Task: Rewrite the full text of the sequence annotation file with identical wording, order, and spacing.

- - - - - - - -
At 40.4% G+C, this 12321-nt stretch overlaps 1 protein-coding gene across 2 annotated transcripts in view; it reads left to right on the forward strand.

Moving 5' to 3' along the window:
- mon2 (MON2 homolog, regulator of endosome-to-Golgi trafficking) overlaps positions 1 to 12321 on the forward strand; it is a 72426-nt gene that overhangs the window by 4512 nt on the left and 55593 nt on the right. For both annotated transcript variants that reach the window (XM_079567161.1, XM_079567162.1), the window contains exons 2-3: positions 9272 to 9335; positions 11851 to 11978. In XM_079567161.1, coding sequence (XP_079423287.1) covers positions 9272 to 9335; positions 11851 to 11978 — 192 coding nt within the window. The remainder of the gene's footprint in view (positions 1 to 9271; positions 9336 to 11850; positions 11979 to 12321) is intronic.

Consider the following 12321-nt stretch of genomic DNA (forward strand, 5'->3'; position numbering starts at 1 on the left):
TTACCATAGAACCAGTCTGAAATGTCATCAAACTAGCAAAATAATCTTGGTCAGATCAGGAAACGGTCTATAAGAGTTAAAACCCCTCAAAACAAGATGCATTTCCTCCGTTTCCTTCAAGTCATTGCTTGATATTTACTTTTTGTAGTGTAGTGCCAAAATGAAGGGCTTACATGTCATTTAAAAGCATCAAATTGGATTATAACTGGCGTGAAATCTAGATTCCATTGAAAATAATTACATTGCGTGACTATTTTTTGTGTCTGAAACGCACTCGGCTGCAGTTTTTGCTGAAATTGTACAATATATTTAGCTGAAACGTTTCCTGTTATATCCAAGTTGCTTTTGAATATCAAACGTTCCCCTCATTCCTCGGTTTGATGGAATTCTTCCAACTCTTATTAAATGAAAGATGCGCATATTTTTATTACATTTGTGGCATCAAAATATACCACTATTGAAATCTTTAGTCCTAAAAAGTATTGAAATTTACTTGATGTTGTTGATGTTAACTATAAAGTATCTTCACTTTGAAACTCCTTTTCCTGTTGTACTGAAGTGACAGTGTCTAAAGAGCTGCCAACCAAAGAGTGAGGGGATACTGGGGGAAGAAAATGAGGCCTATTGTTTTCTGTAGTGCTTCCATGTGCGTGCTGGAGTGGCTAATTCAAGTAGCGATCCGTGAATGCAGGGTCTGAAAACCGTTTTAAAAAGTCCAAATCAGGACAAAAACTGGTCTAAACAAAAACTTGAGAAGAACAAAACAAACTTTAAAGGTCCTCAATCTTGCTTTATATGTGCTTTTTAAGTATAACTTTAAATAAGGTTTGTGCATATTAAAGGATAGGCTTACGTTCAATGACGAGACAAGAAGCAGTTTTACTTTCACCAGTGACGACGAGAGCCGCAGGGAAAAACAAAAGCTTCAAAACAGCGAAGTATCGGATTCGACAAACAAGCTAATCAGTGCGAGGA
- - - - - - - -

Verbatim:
At 40.4% G+C, this 12321-nt stretch overlaps 1 protein-coding gene across 2 annotated transcripts in view; it reads left to right on the forward strand.

Moving 5' to 3' along the window:
- mon2 (MON2 homolog, regulator of endosome-to-Golgi trafficking) overlaps positions 1 to 12321 on the forward strand; it is a 72426-nt gene that overhangs the window by 4512 nt on the left and 55593 nt on the right. For both annotated transcript variants that reach the window (XM_079567161.1, XM_079567162.1), the window contains exons 2-3: positions 9272 to 9335; positions 11851 to 11978. In XM_079567161.1, coding sequence (XP_079423287.1) covers positions 9272 to 9335; positions 11851 to 11978 — 192 coding nt within the window. The remainder of the gene's footprint in view (positions 1 to 9271; positions 9336 to 11850; positions 11979 to 12321) is intronic.

Consider the following 12321-nt stretch of genomic DNA (forward strand, 5'->3'; position numbering starts at 1 on the left):
TTACCATAGAACCAGTCTGAAATGTCATCAAACTAGCAAAATAATCTTGGTCAGATCAGGAAACGGTCTATAAGAGTTAAAACCCCTCAAAACAAGATGCATTTCCTCCGTTTCCTTCAAGTCATTGCTTGATATTTACTTTTTGTAGTGTAGTGCCAAAATGAAGGGCTTACATGTCATTTAAAAGCATCAAATTGGATTATAACTGGCGTGAAATCTAGATTCCATTGAAAATAATTACATTGCGTGACTATTTTTTGTGTCTGAAACGCACTCGGCTGCAGTTTTTGCTGAAATTGTACAATATATTTAGCTGAAACGTTTCCTGTTATATCCAAGTTGCTTTTGAATATCAAACGTTCCCCTCATTCCTCGGTTTGATGGAATTCTTCCAACTCTTATTAAATGAAAGATGCGCATATTTTTATTACATTTGTGGCATCAAAATATACCACTATTGAAATCTTTAGTCCTAAAAAGTATTGAAATTTACTTGATGTTGTTGATGTTAACTATAAAGTATCTTCACTTTGAAACTCCTTTTCCTGTTGTACTGAAGTGACAGTGTCTAAAGAGCTGCCAACCAAAGAGTGAGGGGATACTGGGGGAAGAAAATGAGGCCTATTGTTTTCTGTAGTGCTTCCATGTGCGTGCTGGAGTGGCTAATTCAAGTAGCGATCCGTGAATGCAGGGTCTGAAAACCGTTTTAAAAAGTCCAAATCAGGACAAAAACTGGTCTAAACAAAAACTTGAGAAGAACAAAACAAACTTTAAAGGTCCTCAATCTTGCTTTATATGTGCTTTTTAAGTATAACTTTAAATAAGGTTTGTGCATATTAAAGGATAGGCTTACGTTCAATGACGAGACAAGAAGCAGTTTTACTTTCACCAGTGACGACGAGAGCCGCAGGGAAAAACAAAAGCTTCAAAACAGCGAAGTATCGGATTCGACAAACAAGCTAATCAGTGCGAGGA